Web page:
Apple has been ordered to pay 13 billion euros ($14.5 billion) plus interest in back taxes to Ireland, a New York Times report said today. The ruling from the European Union’s antitrust commission comes as part of a push to make sure countries aren’t providing excessive tax exemptions to corporations. The EU Competition Commission said that Apple paid a 0.005 percent corporate tax rate on its European profits in 2014 thanks to its agreements with Ireland.
Starbucks, Amazon, and Anheuser-Busch have also been swept up in the EU’s tax avoidance crackdown.
Apple CEO Tim Cook addressed the ruling, which he says the company will appeal, on Tuesday.
“The European Commission has launched an effort to rewrite Apple’s history in Europe, ignore Ireland’s tax laws and upend the international tax system in the process,” Cook wrote in a message to customers. “The opinion issued on August 30th alleges that Ireland gave Apple a special deal on our taxes. This claim has no basis in fact or in law.”
Ireland is also expected to appeal the ruling.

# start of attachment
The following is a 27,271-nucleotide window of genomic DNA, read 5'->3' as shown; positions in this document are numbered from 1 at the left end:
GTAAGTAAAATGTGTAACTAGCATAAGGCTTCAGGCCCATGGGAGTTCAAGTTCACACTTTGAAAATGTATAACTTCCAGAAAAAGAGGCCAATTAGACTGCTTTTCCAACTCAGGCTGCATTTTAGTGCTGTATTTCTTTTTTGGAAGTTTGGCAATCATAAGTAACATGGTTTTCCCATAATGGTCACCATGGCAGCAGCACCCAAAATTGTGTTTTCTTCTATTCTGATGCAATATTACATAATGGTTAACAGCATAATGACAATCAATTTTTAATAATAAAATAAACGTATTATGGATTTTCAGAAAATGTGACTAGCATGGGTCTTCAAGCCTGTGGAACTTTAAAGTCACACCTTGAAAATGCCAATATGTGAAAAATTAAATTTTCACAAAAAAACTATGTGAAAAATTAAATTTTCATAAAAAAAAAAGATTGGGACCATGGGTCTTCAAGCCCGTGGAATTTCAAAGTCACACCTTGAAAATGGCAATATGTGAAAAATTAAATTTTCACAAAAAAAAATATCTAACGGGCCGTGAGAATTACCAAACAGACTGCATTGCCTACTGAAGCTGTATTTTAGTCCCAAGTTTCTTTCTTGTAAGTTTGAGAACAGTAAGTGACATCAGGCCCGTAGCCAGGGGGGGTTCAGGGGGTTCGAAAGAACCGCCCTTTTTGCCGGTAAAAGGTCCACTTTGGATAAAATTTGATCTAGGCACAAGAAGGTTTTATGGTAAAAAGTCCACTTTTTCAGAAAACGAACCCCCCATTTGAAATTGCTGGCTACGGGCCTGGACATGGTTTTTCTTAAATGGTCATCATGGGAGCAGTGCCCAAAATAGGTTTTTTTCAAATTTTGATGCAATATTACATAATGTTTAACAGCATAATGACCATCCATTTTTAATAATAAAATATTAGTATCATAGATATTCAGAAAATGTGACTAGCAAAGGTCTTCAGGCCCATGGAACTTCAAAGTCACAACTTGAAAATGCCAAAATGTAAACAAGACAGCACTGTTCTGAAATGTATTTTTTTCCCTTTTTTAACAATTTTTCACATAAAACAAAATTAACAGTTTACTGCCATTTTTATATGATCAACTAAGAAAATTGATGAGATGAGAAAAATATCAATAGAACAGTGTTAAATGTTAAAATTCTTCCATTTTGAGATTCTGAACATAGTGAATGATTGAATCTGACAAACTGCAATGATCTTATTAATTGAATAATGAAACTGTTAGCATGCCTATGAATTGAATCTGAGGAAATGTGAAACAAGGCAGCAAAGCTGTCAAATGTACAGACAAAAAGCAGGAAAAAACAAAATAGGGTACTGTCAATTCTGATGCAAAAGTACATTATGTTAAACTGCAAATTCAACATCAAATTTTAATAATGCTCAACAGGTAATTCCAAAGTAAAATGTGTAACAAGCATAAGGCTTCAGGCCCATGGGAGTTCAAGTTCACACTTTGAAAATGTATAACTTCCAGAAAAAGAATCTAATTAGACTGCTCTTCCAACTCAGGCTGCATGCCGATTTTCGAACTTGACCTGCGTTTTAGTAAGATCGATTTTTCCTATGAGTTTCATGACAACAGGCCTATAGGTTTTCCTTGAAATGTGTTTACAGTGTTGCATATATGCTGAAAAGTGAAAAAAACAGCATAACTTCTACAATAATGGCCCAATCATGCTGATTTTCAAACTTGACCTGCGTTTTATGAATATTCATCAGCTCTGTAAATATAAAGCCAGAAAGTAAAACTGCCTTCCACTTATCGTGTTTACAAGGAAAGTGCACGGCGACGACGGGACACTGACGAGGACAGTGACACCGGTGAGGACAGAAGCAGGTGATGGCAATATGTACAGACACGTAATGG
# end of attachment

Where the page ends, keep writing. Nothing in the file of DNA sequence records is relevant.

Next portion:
United States officials have said that the European Union should not interfere in the way national governments handle taxes, as well as that countries should not issue tax penalties retroactively.
“That outcome is deeply troubling as it would effectively constitute a transfer of revenue to the E.U. from the U.S. government and its taxpayers,” Treasury official Robert B. Stack said in a report from the Treasury Department. The report also claimed that the European Commission’s handling of the possible tax avoidance issues were “inconsistent with international norms and undermines the international tax system.”
“At its root, the Commission’s case is not about how much Apple pays in taxes,” Cook wrote. “It is about which government collects the money.”
Apple has operated a factory in Cork, Ireland since 1980 and employs almost 6,000 people in Ireland.
Filed Under: Industry regulations